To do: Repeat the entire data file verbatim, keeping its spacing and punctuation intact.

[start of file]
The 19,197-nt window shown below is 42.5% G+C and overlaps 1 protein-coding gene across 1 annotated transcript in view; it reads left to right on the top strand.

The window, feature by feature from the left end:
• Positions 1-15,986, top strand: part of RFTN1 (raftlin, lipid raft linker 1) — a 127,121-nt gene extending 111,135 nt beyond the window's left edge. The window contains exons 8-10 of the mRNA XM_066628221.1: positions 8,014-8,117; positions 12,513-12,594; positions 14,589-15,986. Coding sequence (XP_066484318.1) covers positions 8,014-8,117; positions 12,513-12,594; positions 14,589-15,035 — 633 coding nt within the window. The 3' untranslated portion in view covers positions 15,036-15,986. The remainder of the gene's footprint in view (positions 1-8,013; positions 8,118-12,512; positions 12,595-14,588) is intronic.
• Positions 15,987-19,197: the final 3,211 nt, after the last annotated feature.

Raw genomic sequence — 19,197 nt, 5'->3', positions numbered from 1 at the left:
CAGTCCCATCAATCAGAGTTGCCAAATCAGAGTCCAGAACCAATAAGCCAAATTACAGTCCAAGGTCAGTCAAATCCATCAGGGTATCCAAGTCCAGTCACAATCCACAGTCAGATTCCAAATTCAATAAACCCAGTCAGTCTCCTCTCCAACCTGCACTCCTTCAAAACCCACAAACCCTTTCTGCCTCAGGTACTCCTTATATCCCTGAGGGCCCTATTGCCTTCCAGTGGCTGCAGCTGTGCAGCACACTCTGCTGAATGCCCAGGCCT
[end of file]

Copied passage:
The 19,197-nt window shown below is 42.5% G+C and overlaps 1 protein-coding gene across 1 annotated transcript in view; it reads left to right on the top strand.

The window, feature by feature from the left end:
• Positions 1-15,986, top strand: part of RFTN1 (raftlin, lipid raft linker 1) — a 127,121-nt gene extending 111,135 nt beyond the window's left edge. The window contains exons 8-10 of the mRNA XM_066628221.1: positions 8,014-8,117; positions 12,513-12,594; positions 14,589-15,986. Coding sequence (XP_066484318.1) covers positions 8,014-8,117; positions 12,513-12,594; positions 14,589-15,035 — 633 coding nt within the window. The 3' untranslated portion in view covers positions 15,036-15,986. The remainder of the gene's footprint in view (positions 1-8,013; positions 8,118-12,512; positions 12,595-14,588) is intronic.
• Positions 15,987-19,197: the final 3,211 nt, after the last annotated feature.

Raw genomic sequence — 19,197 nt, 5'->3', positions numbered from 1 at the left:
CAGTCCCATCAATCAGAGTTGCCAAATCAGAGTCCAGAACCAATAAGCCAAATTACAGTCCAAGGTCAGTCAAATCCATCAGGGTATCCAAGTCCAGTCACAATCCACAGTCAGATTCCAAATTCAATAAACCCAGTCAGTCTCCTCTCCAACCTGCACTCCTTCAAAACCCACAAACCCTTTCTGCCTCAGGTACTCCTTATATCCCTGAGGGCCCTATTGCCTTCCAGTGGCTGCAGCTGTGCAGCACACTCTGCTGAATGCCCAGGCCT